On any given day, when the school bell rings, the small road outside the school I work in is literally jammed with Mercedes sports cars, BMWs, Jaguars and Porsches. These are parked in the given spaces, but when those are full, they simply block up the road. No-one asks them to move and they won’t, not until they collect their little treasures and then they squash, squeeze and toot their way out into mainstream traffic. Ferraris are not an uncommon sight and Lamborghinis, though not as often seen, do brave the traffic in Shenzhen. Yesterday, for the first time, I saw a child delivered home in a Rolls Royce!
In contrast to the obvious wealth of some, is the more obvious lack of it for the many. The bulk of the workers, who generate the output that creates this wealth, come from rural China and they have little to no experience of living in a city. They too, are here to get ahead in the great race for riches, many having left their families hundreds of miles away. It is the same phenomenon that occurs in all developing countries, but in such concentration, with everyone living literally on top of one another, it is both interesting, and frustrating.
This year is the first time I’ve seen cars occasionally stop at pedestrian crossings, although buses still bully their way through regardless of foot traffic. On the footpaths, not much has changed. Electric bikes and scooters still creep up on you and then toot for you to move out of the way. Push bikes too, seem not to understand that pavements are designed for foot traffic. Strangely, the Chinese think nothing of it and simply move aside to let them pass, a testament to the different way we look at things. I marvel at their patience with traffic on pavements when mine so often deserts me and I have to bite my tongue.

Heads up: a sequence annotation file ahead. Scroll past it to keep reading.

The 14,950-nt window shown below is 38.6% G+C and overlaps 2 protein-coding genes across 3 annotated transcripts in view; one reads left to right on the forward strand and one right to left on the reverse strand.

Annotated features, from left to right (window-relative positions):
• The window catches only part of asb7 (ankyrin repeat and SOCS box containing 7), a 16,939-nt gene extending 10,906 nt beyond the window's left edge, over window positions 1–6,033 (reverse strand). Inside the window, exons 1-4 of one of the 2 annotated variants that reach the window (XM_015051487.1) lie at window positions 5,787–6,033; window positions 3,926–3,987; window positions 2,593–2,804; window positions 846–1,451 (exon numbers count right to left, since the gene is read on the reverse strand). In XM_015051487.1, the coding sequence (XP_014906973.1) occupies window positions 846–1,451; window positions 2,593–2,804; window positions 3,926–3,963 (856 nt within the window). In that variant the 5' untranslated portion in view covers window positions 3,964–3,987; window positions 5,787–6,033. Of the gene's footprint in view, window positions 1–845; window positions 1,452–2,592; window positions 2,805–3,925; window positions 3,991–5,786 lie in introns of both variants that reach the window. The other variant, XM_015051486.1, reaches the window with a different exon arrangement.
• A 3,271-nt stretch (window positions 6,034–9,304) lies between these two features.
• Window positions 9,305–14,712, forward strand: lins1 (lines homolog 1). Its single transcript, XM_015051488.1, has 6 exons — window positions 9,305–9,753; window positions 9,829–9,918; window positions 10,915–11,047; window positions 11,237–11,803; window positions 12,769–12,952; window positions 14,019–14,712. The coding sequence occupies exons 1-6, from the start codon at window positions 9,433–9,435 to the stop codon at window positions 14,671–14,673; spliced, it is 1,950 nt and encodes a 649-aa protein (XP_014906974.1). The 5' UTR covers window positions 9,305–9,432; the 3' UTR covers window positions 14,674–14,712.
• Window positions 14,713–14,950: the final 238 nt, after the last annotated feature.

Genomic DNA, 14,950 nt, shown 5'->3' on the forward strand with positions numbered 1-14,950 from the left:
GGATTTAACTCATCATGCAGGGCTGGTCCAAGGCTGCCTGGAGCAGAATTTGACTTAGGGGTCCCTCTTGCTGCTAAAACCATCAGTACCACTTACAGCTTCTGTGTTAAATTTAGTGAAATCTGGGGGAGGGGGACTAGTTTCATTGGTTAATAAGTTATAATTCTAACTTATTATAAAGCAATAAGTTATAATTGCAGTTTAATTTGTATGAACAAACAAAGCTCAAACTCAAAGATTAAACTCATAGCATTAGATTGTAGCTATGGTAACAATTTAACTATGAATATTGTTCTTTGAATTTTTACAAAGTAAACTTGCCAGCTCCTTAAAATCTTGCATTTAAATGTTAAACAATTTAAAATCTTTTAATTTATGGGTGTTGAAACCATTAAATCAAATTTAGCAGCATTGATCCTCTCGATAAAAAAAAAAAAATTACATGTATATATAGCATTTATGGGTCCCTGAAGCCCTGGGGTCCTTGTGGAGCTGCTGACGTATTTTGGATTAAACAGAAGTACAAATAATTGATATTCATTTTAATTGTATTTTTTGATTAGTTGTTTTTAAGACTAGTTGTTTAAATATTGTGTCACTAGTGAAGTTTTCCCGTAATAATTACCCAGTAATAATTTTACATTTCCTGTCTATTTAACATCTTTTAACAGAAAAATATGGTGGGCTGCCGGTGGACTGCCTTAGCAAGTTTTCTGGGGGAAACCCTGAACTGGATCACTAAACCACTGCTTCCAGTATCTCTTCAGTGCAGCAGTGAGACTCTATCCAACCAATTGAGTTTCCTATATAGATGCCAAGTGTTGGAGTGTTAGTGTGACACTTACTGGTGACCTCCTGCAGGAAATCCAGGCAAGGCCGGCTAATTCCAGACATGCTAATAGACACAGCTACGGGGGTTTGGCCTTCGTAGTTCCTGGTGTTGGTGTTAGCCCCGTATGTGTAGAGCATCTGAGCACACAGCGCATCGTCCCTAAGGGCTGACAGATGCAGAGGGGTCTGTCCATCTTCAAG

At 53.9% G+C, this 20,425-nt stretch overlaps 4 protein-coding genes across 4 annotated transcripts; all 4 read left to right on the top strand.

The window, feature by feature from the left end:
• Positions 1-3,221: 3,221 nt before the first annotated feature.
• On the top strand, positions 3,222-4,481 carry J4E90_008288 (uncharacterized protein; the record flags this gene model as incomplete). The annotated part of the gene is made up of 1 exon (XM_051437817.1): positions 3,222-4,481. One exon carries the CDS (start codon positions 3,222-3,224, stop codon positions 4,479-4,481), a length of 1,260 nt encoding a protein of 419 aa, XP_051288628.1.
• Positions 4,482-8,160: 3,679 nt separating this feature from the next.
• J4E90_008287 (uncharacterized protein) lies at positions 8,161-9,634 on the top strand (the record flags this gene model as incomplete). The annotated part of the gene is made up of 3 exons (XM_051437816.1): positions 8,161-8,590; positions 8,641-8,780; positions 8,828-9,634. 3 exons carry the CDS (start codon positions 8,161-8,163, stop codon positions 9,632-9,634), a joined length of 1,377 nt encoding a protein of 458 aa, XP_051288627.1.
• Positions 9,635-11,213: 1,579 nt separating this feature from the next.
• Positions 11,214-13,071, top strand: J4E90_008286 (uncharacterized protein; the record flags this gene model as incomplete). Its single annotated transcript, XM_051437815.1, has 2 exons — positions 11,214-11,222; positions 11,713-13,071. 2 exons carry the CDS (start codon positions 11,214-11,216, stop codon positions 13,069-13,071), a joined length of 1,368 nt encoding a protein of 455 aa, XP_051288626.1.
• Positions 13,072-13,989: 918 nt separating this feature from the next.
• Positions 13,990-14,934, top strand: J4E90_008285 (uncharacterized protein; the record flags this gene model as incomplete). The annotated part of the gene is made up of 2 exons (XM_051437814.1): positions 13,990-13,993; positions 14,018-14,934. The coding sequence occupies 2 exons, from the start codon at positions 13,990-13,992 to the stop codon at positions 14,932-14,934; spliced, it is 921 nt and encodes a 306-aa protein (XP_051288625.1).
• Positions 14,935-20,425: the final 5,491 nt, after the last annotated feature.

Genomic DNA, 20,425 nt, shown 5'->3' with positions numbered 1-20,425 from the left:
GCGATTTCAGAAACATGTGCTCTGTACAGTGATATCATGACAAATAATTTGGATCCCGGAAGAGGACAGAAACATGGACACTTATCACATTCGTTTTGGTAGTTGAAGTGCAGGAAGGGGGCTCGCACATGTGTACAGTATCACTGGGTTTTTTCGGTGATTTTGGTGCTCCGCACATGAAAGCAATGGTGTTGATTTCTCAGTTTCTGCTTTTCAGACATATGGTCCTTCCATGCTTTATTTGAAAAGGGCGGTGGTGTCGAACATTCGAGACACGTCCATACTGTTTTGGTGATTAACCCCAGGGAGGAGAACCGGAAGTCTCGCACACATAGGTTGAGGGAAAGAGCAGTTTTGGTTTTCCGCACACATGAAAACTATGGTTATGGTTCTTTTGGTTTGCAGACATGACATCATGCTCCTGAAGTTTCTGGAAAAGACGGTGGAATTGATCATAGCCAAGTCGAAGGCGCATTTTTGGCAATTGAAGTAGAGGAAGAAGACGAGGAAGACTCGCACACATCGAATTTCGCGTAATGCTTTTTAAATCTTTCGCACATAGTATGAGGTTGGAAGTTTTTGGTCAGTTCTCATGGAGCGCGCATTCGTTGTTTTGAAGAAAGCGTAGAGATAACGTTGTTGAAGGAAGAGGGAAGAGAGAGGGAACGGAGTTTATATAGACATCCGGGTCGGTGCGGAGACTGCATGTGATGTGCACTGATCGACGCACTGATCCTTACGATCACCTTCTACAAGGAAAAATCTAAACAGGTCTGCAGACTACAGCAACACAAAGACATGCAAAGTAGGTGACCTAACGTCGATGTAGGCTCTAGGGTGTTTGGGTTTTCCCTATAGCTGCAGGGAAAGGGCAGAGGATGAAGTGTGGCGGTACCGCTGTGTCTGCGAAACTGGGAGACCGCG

With everyone living in high rise apartments, people come outside at regular intervals to take in the air. There are a plentiful number of parks about, but if you don’t live near one, there is always somewhere.
Wide tiled plazas are common and for the not so wealthy, this is where a lot of socialising goes on. Small children sit astride ride ons or in their pushchairs and groups of adults sit around playing cards.
Mobile carts sell nuts or sugar cane juice and families simply stroll. Where I live, the doorway of a local dept store is a favourite place to sit. Women bring small plastic stools and their tiny charges play as they sit in the doorway enjoying air conditioning that they don’t have to pay for. Again, no one complains or moves them on; if you want to go in and shop, you must step around them in order to enter. Life is, for the most part, pretty laid back and pleasant.
In the new China too, consumerism is alive and well and capitalism has raised its ugly head. A person is more often than not judged on the amount they earn or the image they present. Not much different from the ‘west’ there. It’s all economics and everyone is looking for that ‘better’ life, whether through a good marriage or just hard graft.
Advertisements are everywhere…you simply cannot escape them. Taxis, lifts, trains and buses all have television screens blaring ad after ad at you. Big buildings are adorned with huge television screens, all advertising one thing or another, and although at night this lights the place up nicely, the constant bombardment of advertising drives me doollally. Commercial television is much the same as at home I dare say, but I don’t watch it as it’s all in Chinese. Only one station, from Hong Kong, has programmes and news in English so I turn that one on now and then. However, just as you are getting interested in some news item or other, there is an ad break. Nothing new there you say? Well, there is a difference. Here, the commercial break doesn’t wait for the end of an item. In fact the announcer is more than likely still talking when the break comes. Also, whilst the ads are on, the news continues and by the time you get back to it (after the ads), half the news is lost to you. This happens during movies too. It’s quite amusing in some ways, but I do miss a good news broadcast.